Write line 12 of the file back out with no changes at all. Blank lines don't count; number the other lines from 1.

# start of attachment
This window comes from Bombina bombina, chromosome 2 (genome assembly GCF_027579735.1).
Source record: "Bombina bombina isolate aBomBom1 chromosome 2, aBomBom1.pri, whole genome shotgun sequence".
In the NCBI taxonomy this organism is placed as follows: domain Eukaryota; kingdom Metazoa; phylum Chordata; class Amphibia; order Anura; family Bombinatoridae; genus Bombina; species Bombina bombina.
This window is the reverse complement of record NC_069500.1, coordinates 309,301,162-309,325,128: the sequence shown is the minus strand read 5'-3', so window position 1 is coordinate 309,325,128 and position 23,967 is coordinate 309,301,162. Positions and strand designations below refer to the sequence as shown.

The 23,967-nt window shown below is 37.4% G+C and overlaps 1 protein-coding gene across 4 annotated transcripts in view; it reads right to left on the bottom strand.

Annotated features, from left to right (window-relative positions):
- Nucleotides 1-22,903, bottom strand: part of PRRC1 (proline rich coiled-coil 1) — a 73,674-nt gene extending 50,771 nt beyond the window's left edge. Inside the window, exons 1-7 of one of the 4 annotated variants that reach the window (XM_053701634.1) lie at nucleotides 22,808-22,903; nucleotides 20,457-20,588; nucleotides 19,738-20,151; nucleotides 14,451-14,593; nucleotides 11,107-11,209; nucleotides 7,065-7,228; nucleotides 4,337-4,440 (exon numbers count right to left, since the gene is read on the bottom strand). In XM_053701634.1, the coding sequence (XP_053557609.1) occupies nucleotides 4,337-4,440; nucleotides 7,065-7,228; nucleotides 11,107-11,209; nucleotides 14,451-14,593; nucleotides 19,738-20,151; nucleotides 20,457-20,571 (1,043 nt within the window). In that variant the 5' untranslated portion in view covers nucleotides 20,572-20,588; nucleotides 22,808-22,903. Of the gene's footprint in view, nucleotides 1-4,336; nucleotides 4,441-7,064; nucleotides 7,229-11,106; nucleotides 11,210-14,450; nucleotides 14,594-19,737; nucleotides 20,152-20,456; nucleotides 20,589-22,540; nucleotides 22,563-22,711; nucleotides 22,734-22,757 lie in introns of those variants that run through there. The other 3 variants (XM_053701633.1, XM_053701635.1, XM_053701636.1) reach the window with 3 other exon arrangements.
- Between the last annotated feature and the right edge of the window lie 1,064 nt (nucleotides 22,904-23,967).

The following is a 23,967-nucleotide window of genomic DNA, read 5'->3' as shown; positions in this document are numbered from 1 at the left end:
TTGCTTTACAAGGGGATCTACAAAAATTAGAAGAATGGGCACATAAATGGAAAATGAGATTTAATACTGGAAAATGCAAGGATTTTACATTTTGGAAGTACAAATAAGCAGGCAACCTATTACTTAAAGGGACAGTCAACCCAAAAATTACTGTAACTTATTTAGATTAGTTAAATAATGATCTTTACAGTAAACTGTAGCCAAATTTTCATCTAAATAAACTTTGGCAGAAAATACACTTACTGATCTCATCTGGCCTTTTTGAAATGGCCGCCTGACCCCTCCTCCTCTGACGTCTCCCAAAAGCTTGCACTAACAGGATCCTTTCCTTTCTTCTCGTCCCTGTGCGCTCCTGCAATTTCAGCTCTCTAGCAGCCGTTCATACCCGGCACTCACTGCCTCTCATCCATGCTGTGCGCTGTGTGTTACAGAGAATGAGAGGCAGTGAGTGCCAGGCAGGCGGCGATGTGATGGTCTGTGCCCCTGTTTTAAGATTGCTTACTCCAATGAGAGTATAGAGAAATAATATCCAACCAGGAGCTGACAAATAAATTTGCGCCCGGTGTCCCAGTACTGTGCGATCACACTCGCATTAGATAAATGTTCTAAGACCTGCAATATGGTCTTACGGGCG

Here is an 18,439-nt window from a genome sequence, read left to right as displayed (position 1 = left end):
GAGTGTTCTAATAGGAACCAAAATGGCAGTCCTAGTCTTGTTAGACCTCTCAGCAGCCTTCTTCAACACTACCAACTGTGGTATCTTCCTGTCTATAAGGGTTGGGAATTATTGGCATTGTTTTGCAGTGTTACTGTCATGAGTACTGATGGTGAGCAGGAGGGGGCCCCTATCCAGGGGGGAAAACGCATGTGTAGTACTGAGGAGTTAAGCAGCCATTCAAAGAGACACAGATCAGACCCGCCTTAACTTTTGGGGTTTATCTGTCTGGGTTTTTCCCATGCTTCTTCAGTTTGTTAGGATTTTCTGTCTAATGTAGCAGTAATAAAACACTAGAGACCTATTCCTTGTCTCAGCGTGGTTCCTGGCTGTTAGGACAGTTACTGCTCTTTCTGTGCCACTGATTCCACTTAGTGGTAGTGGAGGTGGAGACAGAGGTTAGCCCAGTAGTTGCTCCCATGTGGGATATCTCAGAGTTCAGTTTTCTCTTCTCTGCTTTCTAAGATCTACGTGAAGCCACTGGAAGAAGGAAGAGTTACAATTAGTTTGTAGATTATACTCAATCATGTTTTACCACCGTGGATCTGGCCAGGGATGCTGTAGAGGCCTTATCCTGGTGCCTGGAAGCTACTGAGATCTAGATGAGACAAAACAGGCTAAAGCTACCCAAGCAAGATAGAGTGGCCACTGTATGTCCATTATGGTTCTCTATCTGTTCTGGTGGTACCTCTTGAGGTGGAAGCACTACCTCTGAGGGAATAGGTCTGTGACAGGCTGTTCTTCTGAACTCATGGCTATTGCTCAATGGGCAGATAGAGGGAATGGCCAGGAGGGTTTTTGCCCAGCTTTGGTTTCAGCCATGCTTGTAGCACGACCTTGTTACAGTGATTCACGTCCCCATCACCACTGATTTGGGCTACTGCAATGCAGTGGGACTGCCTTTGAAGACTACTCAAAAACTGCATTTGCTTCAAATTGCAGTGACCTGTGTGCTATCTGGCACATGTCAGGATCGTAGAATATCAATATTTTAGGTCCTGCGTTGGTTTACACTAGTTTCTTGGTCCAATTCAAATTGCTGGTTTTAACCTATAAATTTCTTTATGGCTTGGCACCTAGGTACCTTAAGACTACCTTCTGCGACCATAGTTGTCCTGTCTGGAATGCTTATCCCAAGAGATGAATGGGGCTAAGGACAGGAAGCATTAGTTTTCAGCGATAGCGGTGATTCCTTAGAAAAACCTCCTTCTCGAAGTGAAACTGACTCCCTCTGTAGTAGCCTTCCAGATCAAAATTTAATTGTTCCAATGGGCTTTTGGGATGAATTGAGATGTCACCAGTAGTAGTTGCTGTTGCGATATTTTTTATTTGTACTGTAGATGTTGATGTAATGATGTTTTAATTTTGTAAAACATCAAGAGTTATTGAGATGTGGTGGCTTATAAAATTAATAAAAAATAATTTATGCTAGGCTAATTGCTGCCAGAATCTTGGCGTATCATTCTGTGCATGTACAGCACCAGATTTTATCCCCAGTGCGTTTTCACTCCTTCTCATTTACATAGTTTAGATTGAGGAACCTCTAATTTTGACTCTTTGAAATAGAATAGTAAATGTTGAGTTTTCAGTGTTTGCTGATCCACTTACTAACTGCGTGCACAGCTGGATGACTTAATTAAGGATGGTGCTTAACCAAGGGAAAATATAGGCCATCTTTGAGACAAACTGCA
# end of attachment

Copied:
GAGTGTTCTAATAGGAACCAAAATGGCAGTCCTAGTCTTGTTAGACCTCTCAGCAGCCTTCTTCAACACTACCAACTGTGGTATCTTCCTGTCTATAAGGGTTGGGAATTATTGGCATTGTTTTGCAGTGTTACTGTCATGAGTACTGATGGTGAGCAGGAGGGGGCCCCTATCCAGGGGGGAAAACGCATGTGTAGTACTGAGGAGTTAAGCAGCCATTCAAAGAGACACAGATCAGACCCGCCTTAACTTTTGGGGTTTATCTGTCTGGGTTTTTCCCATGCTTCTTCAGTTTGTTAGGATTTTCTGTCTAATGTAGCAGTAATAAAACACTAGAGACCTATTCCTTGTCTCAGCGTGGTTCCTGGCTGTTAGGACAGTTACTGCTCTTTCTGTGCCACTGATTCCACTTAGTGGTAGTGGAGGTGGAGACAGAGGTTAGCCCAGTAGTTGCTCCCATGTGGGATATCTCAGAGTTCAGTTTTCTCTTCTCTGCTTTCTAAGATCTACGTGAAGCCACTGGAAGAAGGAAGAGTTACAATTAGTTTGTAGATTATACTCAATCATGTTTTACCACCGTGGATCTGGCCAGGGATGCTGTAGAGGCCTTATCCTGGTGCCTGGAAGCTACTGAGATCTAGATGAGACAAAACAGGCTAAAGCTACCCAAGCAAGATAGAGTGGCCACTGTATGTCCATTATGGTTCTCTATCTGTTCTGGTGGTACCTCTTGAGGTGGAAGCACTACCTCTGAGGGAATAGGTCTGTGACAGGCTGTTCTTCTGAACTCATGGCTATTGCTCAATGGGCAGATAGAGGGAATGGCCAGGAGGGTTTTTGCCCAGCTTTGGTTTCAGCCATGCTTGTAGCACGACCTTGTTACAGTGATTCACGTCCCCATCACCACTGATTTGGGCTACTGCAATGCAGTGGGACTGCCTTTGAAGACTACTCAAAAACTGCATTTGCTTCAAATTGCAGTGACCTGTGTGCTATCTGGCACATGTCAGGATCGTAGAATATCAATATTTTAGGTCCTGCGTTGGTTTACACTAGTTTCTTGGTCCAATTCAAATTGCTGGTTTTAACCTATAAATTTCTTTATGGCTTGGCACCTAGGTACCTTAAGACTACCTTCTGCGACCATAGTTGTCCTGTCTGGAATGCTTATCCCAAGAGATGAATGGGGCTAAGGACAGGAAGCATTAGTTTTCAGCGATAGCGGTGATTCCTTAGAAAAACCTCCTTCTCGAAGTGAAACTGACTCCCTCTGTAGTAGCCTTCCAGATCAAAATTTAATTGTTCCAATGGGCTTTTGGGATGAATTGAGATGTCACCAGTAGTAGTTGCTGTTGCGATATTTTTTATTTGTACTGTAGATGTTGATGTAATGATGTTTTAATTTTGTAAAACATCAAGAGTTATTGAGATGTGGTGGCTTATAAAATTAATAAAAAATAATTTATGCTAGGCTAATTGCTGCCAGAATCTTGGCGTATCATTCTGTGCATGTACAGCACCAGATTTTATCCCCAGTGCGTTTTCACTCCTTCTCATTTACATAGTTTAGATTGAGGAACCTCTAATTTTGACTCTTTGAAATAGAATAGTAAATGTTGAGTTTTCAGTGTTTGCTGATCCACTTACTAACTGCGTGCACAGCTGGATGACTTAATTAAGGATGGTGCTTAACCAAGGGAAAATATAGGCCATCTTTGAGACAAACTGCA